Sunday, March 12, 2017

Devis Rivera Maradiaga Testimony part 3

We are reading and summarizing the high points from the nearly 3 hours of testimony that Devis Leonel Rivera Maradiaga gave in the sentencing hearing of Fabio Lobo in Federal Court in New York.  Our source is the trial transcript published by El Heraldo.  This is part 3.

After lunch, Devis Rivera Maradiaga resumed his testimony. talking about how Fabio Lobo had asked him to introduce him to other drug traffickers that he might help out the same way he'd helped los Cachiros.  Devis Rivera introduced him to Carlos Lobo, at Carlos Lobo's house in San Pedro Sula.  Rivera dropped Fabio Lobo off at the meeting, and afterwards heard from Carlos Lobo that he was employing Fabio to help get back some properties of his that had been confiscated, and that Fabio was going to introduce him to Oscar Alvarez's secretary, a lawyer. For these services Carlos Lobo paid Fabio Lobo $100,000.

  1. Q. Now, I would like to direct your attention to the fall of
  2. 2013. Did the defendant help with a cocaine load that arrived
  3. in the Colon Department around that time?
  4. A. Yes, sir.
In the fall of 2013 Devis Rivera called Fabio Lobo for help with a drug plane carrying 1050 kilograms of cocaine.  When asked why, Devis told the court:

  1. A. Because it was a larger shipment. Because I needed his
  2. protection. I knew that having him with me, everything would
  3. go well and I felt better supported if I was with the
  4. president's son.
They met in Tocoa, Colon.  Fabio and his security detail arrived in 3 blue Toyota SUVs.  All the SUVs had sirens.  The drug plane landed in Farallones, near Ironia on the land of Ton Montes on a private landing strip owned by Miguel Facussé.  The landing became compromised because the police raided the hacienda where the cocaine was to be stored. A military police officer named Fortin alerted los Cachiros to the police raid and the fact that the plane had left its GPS pinger on and it showed up on radar. A truck with all the cocaine arrived in Tocoa and Devis Rivera went to get Fabio Lobo.  Fabio was being driven by armed military police officers in all three SUVs and they used their sirens to get past a police checkpoint between La Ceiba and San Pedro Sula.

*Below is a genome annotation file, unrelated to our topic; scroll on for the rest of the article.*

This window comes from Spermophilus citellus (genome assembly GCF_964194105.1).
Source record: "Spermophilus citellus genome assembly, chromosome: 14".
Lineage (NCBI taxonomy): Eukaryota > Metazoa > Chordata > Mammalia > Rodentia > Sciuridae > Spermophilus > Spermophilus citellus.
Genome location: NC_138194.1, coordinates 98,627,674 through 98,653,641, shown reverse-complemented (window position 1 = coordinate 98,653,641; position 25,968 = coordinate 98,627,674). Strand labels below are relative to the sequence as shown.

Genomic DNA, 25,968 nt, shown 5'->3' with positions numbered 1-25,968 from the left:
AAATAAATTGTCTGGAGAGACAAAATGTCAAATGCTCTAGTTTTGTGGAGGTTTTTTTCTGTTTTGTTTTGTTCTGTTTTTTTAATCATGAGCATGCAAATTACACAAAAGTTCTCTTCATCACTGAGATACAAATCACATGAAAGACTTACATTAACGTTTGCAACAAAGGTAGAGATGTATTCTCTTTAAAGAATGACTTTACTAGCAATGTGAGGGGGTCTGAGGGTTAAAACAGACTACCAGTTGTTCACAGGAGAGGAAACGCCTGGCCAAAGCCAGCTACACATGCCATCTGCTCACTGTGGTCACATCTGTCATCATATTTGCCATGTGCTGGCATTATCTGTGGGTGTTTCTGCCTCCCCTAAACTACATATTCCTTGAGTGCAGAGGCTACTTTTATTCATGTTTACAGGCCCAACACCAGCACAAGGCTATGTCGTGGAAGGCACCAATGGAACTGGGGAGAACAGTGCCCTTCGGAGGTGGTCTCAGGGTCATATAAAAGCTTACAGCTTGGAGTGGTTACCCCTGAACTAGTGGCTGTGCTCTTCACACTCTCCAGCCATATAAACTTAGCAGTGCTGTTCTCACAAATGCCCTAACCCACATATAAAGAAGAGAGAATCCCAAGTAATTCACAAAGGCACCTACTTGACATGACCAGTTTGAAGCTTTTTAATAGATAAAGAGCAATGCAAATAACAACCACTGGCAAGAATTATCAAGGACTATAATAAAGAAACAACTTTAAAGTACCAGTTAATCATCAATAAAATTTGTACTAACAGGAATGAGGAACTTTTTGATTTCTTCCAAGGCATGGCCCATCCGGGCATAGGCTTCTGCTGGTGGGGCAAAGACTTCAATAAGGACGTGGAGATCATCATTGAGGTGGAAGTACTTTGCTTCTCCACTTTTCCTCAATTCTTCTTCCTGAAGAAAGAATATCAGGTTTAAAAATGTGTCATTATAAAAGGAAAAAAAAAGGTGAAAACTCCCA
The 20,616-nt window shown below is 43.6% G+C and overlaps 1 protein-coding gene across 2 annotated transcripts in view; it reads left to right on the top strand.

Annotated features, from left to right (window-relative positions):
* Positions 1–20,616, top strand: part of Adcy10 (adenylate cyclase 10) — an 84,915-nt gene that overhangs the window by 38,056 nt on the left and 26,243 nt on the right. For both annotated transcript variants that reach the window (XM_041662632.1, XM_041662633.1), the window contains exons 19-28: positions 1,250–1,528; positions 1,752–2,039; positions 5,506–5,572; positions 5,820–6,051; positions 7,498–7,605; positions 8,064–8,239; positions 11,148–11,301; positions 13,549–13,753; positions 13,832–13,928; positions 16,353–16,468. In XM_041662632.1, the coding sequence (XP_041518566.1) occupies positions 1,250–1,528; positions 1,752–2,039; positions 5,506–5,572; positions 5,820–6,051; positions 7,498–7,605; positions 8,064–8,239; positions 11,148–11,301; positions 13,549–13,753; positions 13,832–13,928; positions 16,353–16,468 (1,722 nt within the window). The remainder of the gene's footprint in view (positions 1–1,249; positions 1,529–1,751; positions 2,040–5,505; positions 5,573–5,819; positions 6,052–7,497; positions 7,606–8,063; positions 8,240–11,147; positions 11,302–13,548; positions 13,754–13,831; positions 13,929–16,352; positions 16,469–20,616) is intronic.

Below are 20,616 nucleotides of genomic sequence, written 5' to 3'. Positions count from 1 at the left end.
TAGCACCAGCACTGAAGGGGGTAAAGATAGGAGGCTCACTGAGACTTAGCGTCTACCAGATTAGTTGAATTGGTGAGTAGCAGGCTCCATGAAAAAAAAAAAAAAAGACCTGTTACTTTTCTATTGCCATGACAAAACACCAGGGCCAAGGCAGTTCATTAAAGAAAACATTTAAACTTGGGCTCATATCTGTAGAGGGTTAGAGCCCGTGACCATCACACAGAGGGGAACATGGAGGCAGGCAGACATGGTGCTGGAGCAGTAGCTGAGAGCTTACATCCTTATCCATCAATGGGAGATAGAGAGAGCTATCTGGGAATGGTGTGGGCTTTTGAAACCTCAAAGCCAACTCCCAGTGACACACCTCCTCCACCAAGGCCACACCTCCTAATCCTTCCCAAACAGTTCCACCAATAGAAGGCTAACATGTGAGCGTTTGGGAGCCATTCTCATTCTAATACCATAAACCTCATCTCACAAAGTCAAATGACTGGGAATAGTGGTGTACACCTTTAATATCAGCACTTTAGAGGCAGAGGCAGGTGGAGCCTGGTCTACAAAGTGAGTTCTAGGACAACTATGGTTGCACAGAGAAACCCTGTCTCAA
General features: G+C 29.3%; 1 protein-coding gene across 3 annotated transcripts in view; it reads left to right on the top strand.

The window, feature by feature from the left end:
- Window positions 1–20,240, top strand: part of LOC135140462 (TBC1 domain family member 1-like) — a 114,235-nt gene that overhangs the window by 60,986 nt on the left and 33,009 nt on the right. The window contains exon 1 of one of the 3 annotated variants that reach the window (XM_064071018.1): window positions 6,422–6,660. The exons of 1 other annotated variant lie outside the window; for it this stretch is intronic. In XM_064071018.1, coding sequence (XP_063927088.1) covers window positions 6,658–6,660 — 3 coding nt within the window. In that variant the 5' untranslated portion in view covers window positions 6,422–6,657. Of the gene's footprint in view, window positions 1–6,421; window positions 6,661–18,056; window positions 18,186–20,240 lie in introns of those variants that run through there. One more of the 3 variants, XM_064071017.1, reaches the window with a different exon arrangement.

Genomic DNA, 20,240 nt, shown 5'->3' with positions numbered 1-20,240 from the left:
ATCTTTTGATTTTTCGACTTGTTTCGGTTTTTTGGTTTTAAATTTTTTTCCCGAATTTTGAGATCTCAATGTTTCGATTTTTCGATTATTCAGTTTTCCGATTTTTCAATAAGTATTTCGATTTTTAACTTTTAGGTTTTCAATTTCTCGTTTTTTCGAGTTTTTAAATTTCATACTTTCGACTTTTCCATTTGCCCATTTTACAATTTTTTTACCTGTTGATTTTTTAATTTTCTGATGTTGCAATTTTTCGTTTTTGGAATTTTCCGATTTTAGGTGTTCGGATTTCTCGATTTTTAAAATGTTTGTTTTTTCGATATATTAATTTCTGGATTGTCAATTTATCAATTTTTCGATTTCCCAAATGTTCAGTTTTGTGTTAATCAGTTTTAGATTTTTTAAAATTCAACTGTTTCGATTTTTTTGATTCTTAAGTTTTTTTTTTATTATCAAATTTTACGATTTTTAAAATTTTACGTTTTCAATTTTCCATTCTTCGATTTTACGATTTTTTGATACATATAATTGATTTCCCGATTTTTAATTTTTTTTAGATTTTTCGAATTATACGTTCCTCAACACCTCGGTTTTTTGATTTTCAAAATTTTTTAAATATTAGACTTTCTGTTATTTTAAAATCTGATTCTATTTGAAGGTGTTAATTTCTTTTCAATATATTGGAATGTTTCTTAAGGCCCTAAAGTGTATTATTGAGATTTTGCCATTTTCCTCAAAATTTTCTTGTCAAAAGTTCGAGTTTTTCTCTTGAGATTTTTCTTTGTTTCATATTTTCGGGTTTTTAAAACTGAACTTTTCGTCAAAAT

Devis Rivera got money from Digna Valle to pay Fabio Lobo $50,000.  However, Fabio asked for more because General Pacheco needed a cut.  However, Fabio Lobo didn't get any more money.  Devis Rivera testified that he notified Fabio Lobo about 5-8 other drug shipments just in case he needed help with any of them.
  1. Q. Did OFAC sanction you and the Cachiros at some point?
  2. 24  A. Yes, sir.
Devis Rivera went to Fabio Lobo with concerns in 2013 about Honduras's plans to enforce the OFAC sanctions.  He met with Fabio Lobo and Oscar Najera in the Hotel Plaza San Martin in Tegucigalpa.  Oscar Najera agreed to talk to Pepe Lobo about the sanctions.  Fabio Lobo agreed to talk with his cousin Palacio Moya who was head of the government department that would confiscate los Cachiros property.  Fabio left for two hours and came back with a list of properties and bank accounts that the Honduran government was going to confiscate.  Devis Rivera paid Fabio Loco between $50,000 and $70,000 for the list, with an understanding that the money would be split between Fabio, Oscar Najera, and Palacio Moya.  Fabio Lobo recommended they destroy all the paperwork they had on the companies that were about to be confiscated, and said that if Devis Rivera wanted to visit the zoo animals while the zoo was being confiscated, that someone named Cesar who worked in the San Pedro Sula office of the OABI would be happy to take him there and get him in.

The Rivera Maradiaga family, with advanced warning, cleared out the computers and paperwork from the assets going to be seized, emptied the bank accounts, and moved vehicles.  After the companies were confiscated, Devis Rivera began to fear for his life, and fear extradition.  In December 2013 he began to record his meetings with Fabio Lobo and became an informant for the DEA.

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